June 30, 2015


Keeping track of voter history and precinct information for every voter on Election Day can be an involved process. Between printing off bulky voter rolls, searching through those rolls to verify a voter is at the correct polling location or hiring temp workers for the sole purpose of electronically entering voter history post-Election Day, older methods of voter check-in can cost lots of time and money.

Our ExpressPoll® Electronic Pollbook solution was created to solve this problem for election staff in jurisdictions both large and small. Voter data is hosted on a database, so poll workers can quickly look-up voter information and verify if a voter is at the correct polling location, re-directing them as needed. Post-Election, the ExpressPoll can sync with servers within minutes, eliminating human error and allowing for more accurate voter history. To read more about the benefits of this pollbook system please read the article below from the Daily Leader, discussing Lincoln County, Mississippi's recent purchase of the ExpressPoll in depth.


County gets electronic poll books
By Kaitlin Mullins | Published 10:03am Friday, June 26, 2015


Photo by Kaitlin Mullins from the Daily Leader

Cutting-edge voting technology will be used during upcoming elections after Lincoln County received a $35,000 grant to buy electronic poll books.

Lincoln County received 32 tablets to be used at the 31 polling stations with an additional back-up should something happen to one of them. The $35,482 grant also covered software from the Election System and Software company, which also has a contract with the state. In turn, the county did not have to fork over any taxpayer contributions to execute the purchase and set-up of the new system.

Circuit Clerk Dustin Bairfield said that when using the electronic poll books, poll workers need only enter part of a person’s name to search and from there can verify name, address and date of birth. With all the proper voting history and district information digitized in the system, if a voter’s name is not found for that poll station, poll workers can search the entire county and be able to tell the person which of the 31 precincts is the correct precinct to go to. Poll workers and Circuit Clerk office staff could do that before, but it was more complicated, Bairfield said.

"Yes, if we printed the whole county. We always just print the precinct only because [the poll book] is huge,” Bairfield said of the stack of papers over a foot tall and looking to weigh about 50 lbs that is the entire voter roll by precinct. “And you’d have to go through and find you. If I couldn't find you, I would have to go to each one of these precincts documents and find your name."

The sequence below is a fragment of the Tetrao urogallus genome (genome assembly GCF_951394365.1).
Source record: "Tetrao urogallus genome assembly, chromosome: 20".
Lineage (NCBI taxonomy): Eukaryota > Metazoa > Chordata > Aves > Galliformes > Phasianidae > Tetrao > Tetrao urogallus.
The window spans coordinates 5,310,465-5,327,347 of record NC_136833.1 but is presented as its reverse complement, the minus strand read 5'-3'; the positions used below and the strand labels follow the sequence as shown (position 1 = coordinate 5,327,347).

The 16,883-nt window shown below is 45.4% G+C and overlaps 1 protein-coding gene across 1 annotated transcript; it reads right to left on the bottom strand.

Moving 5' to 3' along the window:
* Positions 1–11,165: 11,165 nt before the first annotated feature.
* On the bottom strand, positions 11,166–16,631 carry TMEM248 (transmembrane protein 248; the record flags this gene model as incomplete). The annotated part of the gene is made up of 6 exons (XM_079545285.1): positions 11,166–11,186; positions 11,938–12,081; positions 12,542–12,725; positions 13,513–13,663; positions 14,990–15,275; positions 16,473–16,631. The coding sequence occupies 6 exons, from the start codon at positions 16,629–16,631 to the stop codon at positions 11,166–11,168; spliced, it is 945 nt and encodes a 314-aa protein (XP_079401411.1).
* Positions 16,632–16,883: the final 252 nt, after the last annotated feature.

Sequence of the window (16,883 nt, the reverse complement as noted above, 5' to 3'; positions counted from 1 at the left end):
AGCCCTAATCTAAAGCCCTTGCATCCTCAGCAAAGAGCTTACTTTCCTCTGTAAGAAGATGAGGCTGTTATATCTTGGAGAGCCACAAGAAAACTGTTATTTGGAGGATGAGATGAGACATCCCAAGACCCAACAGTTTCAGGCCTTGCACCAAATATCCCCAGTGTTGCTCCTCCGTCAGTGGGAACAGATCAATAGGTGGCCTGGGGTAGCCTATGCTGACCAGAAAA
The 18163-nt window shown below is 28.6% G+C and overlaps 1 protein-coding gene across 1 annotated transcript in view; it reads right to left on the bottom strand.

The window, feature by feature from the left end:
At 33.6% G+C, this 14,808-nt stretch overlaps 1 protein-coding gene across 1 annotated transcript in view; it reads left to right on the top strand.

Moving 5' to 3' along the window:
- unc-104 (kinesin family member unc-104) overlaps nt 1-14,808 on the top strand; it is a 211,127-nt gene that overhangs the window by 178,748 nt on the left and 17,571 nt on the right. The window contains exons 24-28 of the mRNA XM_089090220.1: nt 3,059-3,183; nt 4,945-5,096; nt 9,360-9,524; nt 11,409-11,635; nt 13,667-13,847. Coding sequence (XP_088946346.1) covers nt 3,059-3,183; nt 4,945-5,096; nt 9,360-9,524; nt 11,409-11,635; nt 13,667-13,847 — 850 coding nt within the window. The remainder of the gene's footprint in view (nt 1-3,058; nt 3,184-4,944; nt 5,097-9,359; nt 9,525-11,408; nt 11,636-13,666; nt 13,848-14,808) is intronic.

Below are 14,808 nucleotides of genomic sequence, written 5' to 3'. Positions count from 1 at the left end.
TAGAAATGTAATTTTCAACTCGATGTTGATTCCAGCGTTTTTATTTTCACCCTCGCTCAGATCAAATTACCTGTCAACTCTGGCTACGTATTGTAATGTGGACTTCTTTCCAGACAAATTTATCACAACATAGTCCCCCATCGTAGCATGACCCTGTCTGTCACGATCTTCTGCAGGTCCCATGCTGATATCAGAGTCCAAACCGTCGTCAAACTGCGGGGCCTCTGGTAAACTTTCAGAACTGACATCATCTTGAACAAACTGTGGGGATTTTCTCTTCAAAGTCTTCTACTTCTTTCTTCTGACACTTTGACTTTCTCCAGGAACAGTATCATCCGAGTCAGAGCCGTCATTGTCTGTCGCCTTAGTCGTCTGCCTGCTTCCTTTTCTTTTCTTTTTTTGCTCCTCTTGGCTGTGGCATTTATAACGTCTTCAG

It happens a lot so what we’ve done in the past is tell people just call us and we’ll look it up,” Bairfield said. “So we would have five or six people just answer the phone on election day. So not only will this save a lot of taxpayer money for personnel, it will also save a lot of time because they will [immediately] tell you, you need to go to this voting place.” Bairfield said that not only does the county save money on paper, but the personnel needed after the election, now eliminated, became very costly. “At the end of the election it usually takes a week, week and a half, with all of us in the office entering the voter history in the computer,” Bairfield said.

“And all it is, is just putting a check beside the person’s name if they voted. That’s how you keep the records maintained. You have to enter your voter history, so we would have to take the poll book, start at each name and the ones who voted we have to check them in the state system. “And that literally took four or five people, working 8 to 5 for four or five days, and I usually brought in one or two part-time people just to help with that,” he said.

The cost on paper and personnel that the county will save, Bairfield estimated, is approximately $5,000 per election. He said this year alone the county will save up to $15,000 (about half of the cost of the machines) because of the likelihood of a run-off in addition to the Aug. 4 primary and November general election.

"After election, [the electronic poll book] syncs up with our server and within about 15 minutes will have all 31 of the poll books’ voter history,” Bairfield said. “That’s [one of] the main benefits of the books in addition to the books’ ability to show the voter where they need to vote, and program the voter card for the machine."

Programming the voter card residents use for the polling machine directly on the tablet rather than with what is called an “encoder” is one important benefit. Lincoln and Madison counties are the only two in Mississippi to have the tablets that program the voter cards, with several other counties having slightly less-comprehensive electronic poll books. This ensures that the voter gets the correct ballot, eliminating the human error element of entering numbers on the encoder and making precinct decisions based on color-coded maps. Bairfield said this will make voting more efficient, with the system administering the correct ballot based on address. This also eliminates the possibility of cross-over voting. When someone decides which party ballot they want to use, the digitized voter history will keep them from switching parties in the event of a run-off.

“The tablet is going to work wonders,” Bairfield said.

Original article available here: http://www.dailyleader.com/2015/06/26/county-gets-electronic-poll-books/.